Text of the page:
Veterinarians struggling to keep up with demand for pet care

More Americans are becoming pet owners, and veterinary care is struggling to catch up.

There about almost 90 million U.S. households with pets, according to the American Pet Products Association.

Millions of people adopted or bought a pet during the pandemic, when the world was locked down. There are plenty of pets, but not enough veterinarians.

When John Gall’s 6-year-old Dachshund Beagle mix, May, fell through a broken step, he had to call four clinics before he found a veterinarian.

“I went to the Clayton Vet Hospital and they said they’re a week out,” gall said. “And then, I called another place that they suggested and they said they’re two weeks out. “

Gall drove 30 minutes to Oak Heart Veterinary Hospital in Raleigh to get help.

“I was concerned and I knew she couldn’t wait a week, nor could she wait two weeks,” Gall said of his dog.

May has recovered from her injury since receiving treatment.

However, more pet owners are finding themselves scrambling for veterinary care, and it’s going to get worse.

According to research from Mars Veterinary Health, the U. S. will need 41,000 additional veterinarians by 2030.

Many veterinarians have been seriously backlogged since the pandemic.

“It really hasn’t let up,” said Durham-based Urban Tails Veterinary Hospital Dr. Jenny Bennett. “We’ve not seen a decrease in our business at all. “

Bennett said demand is so great that the clinic has had to turn away patients.

“We book out for routine stuff one to two weeks in advance,” Bennett said.

Some 24-hour pet clinics are feeling the pinch even more.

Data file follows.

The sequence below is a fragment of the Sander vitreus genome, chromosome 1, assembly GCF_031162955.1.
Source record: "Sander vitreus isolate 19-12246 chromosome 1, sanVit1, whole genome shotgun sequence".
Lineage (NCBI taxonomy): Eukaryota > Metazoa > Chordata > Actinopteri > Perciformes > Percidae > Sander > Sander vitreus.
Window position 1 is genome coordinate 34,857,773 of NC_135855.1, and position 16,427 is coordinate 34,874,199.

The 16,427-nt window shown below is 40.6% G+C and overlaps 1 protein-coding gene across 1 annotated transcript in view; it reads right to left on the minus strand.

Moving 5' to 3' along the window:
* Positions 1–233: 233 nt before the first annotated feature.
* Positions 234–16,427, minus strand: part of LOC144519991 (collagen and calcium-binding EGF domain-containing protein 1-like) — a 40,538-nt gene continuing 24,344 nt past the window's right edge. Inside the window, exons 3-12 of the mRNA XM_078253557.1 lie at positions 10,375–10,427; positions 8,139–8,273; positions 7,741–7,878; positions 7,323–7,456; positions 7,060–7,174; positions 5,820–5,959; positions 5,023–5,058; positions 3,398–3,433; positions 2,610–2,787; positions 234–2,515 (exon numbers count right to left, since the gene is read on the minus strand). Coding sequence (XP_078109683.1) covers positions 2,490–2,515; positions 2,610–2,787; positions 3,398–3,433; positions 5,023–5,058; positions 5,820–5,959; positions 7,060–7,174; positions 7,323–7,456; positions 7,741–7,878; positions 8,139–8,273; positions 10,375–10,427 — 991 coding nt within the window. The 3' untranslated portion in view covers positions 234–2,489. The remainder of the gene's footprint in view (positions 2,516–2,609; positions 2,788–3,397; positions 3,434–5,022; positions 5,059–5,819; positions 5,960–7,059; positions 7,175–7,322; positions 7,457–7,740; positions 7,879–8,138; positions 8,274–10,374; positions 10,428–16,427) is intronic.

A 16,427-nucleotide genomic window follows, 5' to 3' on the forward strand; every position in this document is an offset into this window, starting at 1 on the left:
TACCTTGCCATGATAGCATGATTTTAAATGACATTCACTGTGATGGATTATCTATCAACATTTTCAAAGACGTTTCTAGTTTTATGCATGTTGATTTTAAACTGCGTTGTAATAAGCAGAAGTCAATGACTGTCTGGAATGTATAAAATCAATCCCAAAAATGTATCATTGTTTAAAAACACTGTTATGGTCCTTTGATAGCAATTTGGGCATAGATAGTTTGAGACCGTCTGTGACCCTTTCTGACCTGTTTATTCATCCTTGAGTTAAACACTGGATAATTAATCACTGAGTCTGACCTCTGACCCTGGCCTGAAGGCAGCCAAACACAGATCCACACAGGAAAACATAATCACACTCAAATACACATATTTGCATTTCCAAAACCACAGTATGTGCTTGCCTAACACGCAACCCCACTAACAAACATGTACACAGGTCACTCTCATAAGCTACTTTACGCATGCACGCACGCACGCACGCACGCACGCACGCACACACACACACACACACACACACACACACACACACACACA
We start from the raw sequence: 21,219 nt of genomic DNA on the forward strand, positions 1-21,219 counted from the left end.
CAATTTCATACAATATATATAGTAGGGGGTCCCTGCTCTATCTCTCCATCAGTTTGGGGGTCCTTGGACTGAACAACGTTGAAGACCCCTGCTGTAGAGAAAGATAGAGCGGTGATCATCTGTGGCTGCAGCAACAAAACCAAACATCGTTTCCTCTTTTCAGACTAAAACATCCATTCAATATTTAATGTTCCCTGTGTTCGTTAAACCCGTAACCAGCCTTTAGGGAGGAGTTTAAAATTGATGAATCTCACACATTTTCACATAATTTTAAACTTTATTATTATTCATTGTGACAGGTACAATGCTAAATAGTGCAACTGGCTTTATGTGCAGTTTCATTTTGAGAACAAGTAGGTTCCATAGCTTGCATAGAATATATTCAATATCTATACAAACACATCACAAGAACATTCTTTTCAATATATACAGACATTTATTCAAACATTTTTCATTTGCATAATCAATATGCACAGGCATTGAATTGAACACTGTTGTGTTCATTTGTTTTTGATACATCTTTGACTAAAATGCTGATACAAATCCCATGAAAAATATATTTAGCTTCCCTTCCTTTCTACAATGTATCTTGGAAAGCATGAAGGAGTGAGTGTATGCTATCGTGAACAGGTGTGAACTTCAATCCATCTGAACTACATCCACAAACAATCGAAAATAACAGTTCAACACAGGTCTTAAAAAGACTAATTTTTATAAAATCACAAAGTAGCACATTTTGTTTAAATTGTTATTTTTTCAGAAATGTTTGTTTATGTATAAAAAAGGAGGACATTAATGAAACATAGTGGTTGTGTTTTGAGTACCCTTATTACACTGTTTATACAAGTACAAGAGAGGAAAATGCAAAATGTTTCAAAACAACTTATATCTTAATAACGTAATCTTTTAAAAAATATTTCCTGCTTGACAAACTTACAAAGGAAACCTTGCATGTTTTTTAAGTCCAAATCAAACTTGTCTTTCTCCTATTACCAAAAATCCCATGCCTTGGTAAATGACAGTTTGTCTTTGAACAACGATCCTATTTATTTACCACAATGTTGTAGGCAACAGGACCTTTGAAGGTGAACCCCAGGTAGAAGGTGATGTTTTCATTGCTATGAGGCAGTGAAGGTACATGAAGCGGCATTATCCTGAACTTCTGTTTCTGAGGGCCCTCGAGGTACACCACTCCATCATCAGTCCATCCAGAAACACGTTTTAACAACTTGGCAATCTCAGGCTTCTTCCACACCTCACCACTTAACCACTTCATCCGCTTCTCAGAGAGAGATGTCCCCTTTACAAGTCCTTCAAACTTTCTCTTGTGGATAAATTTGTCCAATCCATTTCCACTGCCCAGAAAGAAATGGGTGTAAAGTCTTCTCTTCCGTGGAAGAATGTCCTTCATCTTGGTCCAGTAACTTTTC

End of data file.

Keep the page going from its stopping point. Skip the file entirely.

“There were a couple nights where we were really short of overnight technicians,” said Dr. George Ghneim with the Oak Heart Veterinary Hospital. “We had to cut down on what we could see.”

Oak Heart Veterinary Hospital is down to three veterinarians and four vet technicians, according to Ghneim.

“It impacts how many cases we can hospitalize,” Ghneim said. “How many emergencies we can see in any given time period.”

Another reason for the shortage of veterinarians is the cost of the education. It costs $19,000 per year at North Carolina State University. Private programs can cost more than $100,000 total. Often, the cost leaves students saddled with debt and more likely to take jobs with corporate vet clinics.

NC State’s program takes four years for full-time students.

“It’s hard for small, private practices like us to attract people, a lot of the times, because the big corporations will offer big bonuses,” Bennett said.

Also, there is the stress of the job.

“It’s hard to see pets be sick and it’s hard to see pets suffer,” Bennett said.

According to the U.S. Centers for Disease Control, one in six veterinarians has considered suicide. It’s a worry for Dr. Kathryn Meurs, the dean of the NC State College of Veterinary Medicine.

“Our profession is very concerned about this,” Meurs said. “So, we spend a lot of time talking about mental health, about work life integration [and] how to protect yourself.”

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